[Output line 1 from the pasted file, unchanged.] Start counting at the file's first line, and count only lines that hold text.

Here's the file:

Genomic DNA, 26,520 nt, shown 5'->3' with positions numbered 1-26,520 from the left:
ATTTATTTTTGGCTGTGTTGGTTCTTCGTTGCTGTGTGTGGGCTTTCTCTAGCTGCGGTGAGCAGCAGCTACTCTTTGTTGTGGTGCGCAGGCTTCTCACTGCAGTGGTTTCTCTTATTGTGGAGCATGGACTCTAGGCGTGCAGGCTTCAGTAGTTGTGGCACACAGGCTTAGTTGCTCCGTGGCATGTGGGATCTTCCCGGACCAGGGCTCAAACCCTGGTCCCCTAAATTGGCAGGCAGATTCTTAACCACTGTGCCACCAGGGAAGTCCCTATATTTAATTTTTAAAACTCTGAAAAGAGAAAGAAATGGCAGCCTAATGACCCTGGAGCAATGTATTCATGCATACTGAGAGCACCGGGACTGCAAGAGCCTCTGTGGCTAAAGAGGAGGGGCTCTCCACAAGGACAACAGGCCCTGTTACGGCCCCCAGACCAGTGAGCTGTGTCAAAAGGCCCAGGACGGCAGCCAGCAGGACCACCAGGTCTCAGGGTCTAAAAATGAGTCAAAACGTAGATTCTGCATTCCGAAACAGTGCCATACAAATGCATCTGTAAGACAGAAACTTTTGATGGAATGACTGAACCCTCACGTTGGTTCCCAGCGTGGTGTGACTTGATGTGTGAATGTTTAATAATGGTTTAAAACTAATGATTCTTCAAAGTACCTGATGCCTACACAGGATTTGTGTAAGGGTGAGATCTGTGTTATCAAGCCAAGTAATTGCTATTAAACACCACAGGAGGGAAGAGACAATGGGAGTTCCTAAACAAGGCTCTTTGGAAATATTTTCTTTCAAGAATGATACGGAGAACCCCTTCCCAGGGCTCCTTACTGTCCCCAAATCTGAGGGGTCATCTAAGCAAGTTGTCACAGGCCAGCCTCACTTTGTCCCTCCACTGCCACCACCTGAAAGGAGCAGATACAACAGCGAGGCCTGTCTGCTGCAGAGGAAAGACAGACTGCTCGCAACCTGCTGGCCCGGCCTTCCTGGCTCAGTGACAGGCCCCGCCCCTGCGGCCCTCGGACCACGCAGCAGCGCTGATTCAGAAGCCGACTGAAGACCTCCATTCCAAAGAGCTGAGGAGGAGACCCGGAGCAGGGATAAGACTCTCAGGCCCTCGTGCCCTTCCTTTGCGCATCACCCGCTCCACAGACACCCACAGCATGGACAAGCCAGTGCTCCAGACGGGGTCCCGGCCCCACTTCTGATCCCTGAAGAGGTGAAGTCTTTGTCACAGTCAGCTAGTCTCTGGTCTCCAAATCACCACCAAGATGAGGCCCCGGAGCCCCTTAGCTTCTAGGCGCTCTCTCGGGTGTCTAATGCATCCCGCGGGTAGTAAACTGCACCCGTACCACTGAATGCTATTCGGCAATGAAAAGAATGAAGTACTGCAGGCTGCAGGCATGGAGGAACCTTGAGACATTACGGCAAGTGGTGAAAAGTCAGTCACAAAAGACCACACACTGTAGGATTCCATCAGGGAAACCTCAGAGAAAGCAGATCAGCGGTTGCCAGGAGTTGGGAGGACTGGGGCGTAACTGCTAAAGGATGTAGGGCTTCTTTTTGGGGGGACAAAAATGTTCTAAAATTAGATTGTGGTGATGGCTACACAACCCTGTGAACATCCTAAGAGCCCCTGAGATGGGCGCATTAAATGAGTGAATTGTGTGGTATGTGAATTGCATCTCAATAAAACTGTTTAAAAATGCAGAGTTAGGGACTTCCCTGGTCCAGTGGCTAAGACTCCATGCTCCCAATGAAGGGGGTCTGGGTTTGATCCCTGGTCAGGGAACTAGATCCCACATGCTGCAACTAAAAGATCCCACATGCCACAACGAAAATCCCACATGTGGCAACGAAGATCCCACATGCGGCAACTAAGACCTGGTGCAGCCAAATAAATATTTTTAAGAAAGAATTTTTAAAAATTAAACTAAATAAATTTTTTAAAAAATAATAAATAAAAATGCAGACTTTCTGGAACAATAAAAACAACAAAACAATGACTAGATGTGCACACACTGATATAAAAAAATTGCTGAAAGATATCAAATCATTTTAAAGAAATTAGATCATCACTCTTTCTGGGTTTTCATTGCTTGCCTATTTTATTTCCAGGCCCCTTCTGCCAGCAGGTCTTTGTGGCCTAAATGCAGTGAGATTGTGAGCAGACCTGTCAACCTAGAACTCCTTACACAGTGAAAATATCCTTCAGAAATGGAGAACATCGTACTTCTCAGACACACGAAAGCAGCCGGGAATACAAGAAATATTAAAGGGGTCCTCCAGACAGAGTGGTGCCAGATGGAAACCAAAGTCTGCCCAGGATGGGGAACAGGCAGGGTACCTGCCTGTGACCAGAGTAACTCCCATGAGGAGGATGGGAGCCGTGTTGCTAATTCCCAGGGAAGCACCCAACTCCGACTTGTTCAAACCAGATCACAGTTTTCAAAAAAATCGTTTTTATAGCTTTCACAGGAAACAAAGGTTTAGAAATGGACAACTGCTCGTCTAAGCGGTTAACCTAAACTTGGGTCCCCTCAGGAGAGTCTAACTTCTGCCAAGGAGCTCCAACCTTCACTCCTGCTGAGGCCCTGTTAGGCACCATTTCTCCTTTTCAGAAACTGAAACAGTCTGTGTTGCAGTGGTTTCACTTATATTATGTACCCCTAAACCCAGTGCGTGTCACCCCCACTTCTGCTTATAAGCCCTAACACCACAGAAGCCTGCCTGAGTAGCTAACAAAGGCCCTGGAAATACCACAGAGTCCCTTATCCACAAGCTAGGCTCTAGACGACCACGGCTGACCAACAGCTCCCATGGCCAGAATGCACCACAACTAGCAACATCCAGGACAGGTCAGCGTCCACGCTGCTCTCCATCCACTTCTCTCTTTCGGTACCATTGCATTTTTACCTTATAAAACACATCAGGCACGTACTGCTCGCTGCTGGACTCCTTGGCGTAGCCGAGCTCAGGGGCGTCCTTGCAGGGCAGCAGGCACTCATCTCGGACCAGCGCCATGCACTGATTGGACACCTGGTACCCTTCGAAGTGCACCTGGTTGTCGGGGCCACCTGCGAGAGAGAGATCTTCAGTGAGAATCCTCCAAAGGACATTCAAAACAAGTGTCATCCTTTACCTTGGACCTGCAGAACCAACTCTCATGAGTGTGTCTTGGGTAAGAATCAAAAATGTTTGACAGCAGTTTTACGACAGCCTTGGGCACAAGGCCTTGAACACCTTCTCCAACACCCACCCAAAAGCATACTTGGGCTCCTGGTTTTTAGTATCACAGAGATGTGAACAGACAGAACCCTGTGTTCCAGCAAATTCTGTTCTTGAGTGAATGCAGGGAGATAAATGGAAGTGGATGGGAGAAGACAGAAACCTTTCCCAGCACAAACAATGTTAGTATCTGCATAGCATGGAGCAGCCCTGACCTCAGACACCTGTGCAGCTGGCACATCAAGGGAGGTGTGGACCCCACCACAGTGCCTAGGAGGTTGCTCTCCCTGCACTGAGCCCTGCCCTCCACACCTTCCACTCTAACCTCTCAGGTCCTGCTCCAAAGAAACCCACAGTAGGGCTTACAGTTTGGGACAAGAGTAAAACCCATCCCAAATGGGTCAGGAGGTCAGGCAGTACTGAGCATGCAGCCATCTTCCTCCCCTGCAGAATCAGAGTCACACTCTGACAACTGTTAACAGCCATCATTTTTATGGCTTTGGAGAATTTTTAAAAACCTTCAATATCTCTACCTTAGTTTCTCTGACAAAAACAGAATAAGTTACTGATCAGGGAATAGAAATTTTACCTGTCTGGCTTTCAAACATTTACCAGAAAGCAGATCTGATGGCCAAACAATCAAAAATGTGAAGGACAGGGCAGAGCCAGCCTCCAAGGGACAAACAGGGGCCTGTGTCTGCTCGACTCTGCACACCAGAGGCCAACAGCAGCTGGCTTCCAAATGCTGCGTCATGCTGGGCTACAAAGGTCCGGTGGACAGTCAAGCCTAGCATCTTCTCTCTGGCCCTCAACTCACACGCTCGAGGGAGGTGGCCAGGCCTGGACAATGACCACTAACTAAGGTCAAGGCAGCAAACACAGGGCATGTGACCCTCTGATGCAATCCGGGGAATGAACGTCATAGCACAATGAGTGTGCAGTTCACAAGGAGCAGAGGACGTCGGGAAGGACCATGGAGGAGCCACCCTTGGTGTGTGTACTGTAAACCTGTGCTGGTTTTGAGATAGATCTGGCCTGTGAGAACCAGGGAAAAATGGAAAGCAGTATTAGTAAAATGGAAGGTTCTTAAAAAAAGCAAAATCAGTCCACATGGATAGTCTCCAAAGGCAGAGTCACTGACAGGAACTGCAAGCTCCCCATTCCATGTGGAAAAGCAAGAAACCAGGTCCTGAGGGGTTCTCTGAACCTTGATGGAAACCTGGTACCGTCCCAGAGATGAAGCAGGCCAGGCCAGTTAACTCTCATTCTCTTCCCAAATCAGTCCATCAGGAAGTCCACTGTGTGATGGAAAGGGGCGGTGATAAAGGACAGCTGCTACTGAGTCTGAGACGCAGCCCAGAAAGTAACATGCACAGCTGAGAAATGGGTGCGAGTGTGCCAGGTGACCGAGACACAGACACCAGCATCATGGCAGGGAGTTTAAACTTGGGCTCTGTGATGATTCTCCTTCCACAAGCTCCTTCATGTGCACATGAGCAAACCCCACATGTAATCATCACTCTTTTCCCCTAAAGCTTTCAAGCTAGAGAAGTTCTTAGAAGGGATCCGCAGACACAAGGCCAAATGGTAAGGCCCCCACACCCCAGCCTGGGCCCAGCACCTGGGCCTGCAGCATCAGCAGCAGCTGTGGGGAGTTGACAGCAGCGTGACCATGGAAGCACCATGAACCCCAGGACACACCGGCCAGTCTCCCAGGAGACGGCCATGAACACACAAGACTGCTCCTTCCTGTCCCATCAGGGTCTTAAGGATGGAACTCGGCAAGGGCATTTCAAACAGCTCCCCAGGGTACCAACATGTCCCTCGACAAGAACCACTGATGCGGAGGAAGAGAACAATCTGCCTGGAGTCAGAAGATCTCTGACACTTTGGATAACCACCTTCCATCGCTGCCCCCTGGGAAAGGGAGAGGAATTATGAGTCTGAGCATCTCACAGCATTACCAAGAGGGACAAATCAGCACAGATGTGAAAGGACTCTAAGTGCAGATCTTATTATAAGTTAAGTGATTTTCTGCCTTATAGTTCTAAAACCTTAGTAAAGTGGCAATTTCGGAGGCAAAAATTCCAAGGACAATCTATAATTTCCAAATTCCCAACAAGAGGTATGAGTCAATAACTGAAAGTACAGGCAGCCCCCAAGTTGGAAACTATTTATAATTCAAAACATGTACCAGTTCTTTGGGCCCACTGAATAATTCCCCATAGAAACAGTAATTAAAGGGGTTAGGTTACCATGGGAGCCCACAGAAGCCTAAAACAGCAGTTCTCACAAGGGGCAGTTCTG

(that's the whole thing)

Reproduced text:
Genomic DNA, 26,520 nt, shown 5'->3' with positions numbered 1-26,520 from the left: